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The ability of pulse pressure variations obtained with CNAP™ device to predict fluid responsiveness in the operating room

Matthieu Biais, Laurent Stecken, Laetitia Ottolenghi, Stéphanie Roullet, Alice Quinart, Françoise Masson, François Sztark
Anesthesia and Analgesia 2011, 113 (3): 523-8
21642606

BACKGROUND: Respiratory-induced pulse pressure variations obtained with an arterial line (ΔPP(ART)) indicate fluid responsiveness in mechanically ventilated patients. The Infinity® CNAP™ SmartPod® (Dräger Medical AG & Co. KG, Lübeck, Germany) provides noninvasive continuous beat-to-beat arterial blood pressure measurements and a near real-time pressure waveform. We hypothesized that respiratory-induced pulse pressure variations obtained with the CNAP system (ΔPP(CNAP)) predict fluid responsiveness as well as ΔPP(ART) predicts fluid responsiveness in mechanically ventilated patients during general anesthesia.

METHODS: Thirty-five patients undergoing vascular surgery were studied after induction of general anesthesia. Stroke volume (SV) measured with the Vigileo™/FloTrac™ (Edwards Lifesciences, Irvine, CA), ΔPP(ART), and ΔPP(CNAP) were recorded before and after intravascular volume expansion (VE) (500 mL of 6% hydroxyethyl starch 130/0.4). Subjects were defined as responders if SV increased by ≥15% after VE.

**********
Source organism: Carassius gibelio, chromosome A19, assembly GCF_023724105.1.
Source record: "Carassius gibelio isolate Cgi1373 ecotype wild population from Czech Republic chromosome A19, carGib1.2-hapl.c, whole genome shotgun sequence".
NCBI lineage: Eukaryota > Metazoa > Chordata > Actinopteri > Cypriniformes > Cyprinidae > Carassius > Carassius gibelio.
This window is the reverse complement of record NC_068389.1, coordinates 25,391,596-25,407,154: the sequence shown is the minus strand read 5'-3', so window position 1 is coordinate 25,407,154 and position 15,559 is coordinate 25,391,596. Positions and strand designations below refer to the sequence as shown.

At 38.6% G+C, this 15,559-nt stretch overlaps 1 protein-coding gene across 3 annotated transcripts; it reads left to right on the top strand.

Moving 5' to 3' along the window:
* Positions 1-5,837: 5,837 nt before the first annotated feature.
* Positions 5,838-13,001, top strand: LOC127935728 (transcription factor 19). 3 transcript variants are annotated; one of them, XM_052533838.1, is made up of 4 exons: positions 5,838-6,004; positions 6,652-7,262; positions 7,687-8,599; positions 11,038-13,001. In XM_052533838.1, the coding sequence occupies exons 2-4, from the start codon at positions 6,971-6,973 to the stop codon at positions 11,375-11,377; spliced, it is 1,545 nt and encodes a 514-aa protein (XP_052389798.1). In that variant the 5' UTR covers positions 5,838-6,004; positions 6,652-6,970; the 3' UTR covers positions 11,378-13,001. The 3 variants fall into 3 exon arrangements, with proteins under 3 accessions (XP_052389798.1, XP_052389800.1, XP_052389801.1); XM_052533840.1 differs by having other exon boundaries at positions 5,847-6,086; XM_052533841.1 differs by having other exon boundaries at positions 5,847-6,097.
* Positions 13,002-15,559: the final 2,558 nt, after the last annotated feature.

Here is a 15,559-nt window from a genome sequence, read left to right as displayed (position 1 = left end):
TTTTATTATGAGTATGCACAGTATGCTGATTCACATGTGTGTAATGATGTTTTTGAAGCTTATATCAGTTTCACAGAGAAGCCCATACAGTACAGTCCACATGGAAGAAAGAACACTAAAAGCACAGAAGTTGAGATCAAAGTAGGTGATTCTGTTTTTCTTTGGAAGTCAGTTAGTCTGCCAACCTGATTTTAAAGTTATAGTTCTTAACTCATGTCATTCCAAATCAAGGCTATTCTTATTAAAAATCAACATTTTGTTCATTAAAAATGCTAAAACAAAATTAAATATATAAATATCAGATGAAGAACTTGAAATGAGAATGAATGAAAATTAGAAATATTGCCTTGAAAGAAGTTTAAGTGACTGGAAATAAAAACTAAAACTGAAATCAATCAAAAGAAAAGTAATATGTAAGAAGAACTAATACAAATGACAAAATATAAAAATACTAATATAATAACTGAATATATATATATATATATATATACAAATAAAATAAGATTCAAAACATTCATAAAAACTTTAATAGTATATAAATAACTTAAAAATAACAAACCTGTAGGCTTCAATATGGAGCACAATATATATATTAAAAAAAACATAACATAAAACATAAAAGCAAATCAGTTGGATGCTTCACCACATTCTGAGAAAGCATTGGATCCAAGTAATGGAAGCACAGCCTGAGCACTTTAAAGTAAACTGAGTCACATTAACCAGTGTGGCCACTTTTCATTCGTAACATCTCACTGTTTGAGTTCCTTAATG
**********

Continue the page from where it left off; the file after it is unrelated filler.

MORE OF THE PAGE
RESULTS: Twenty patients responded to VE and 15 did not. The correlation coefficient between ΔPP(ART) and ΔPP(CNAP) before VE was r = 0.90 (95% confidence interval [CI] = 0.84-0.96; P < 0.0001). Before VE, ΔPP(ART) and ΔPP(CNAP) were significantly higher in responders than in nonresponders (P < 0.0001). The values of ΔPP(ART) and ΔPP(CNAP) before VE were significantly correlated with the percent increase in SV induced by VE (respectively, r(2) = 0.50; P < 0.0001 and r(2) = 0.57; P < 0.0001). Before VE, a ΔPP(ART) >10% discriminated between responders and nonresponders with a sensitivity of 90% (95% CI = 69%-99%) and a specificity of 87% (95% CI = 60%-98%). The area under the receiver operating characteristic (ROC) curve was 0.957 ± 0.035 for ΔPP(ART). Before VE, a ΔPP(CNAP) >11% discriminated between responders and nonresponders with a sensitivity of 85% (95% CI = 62%-97%) and a specificity of 100% (95% CI = 78%-100%). The area under the ROC curve was 0.942 ± 0.040 for ΔPP(CNAP). There was no significant difference between the area under the ROC curve for ΔPP(ART) and ΔPP(CNAP).

CONCLUSIONS: A value of ΔPP(CNAP) >11% has a sensitivity of at least 62% in predicting preload-dependent responders to VE in mechanically ventilated patients during general anesthesia.

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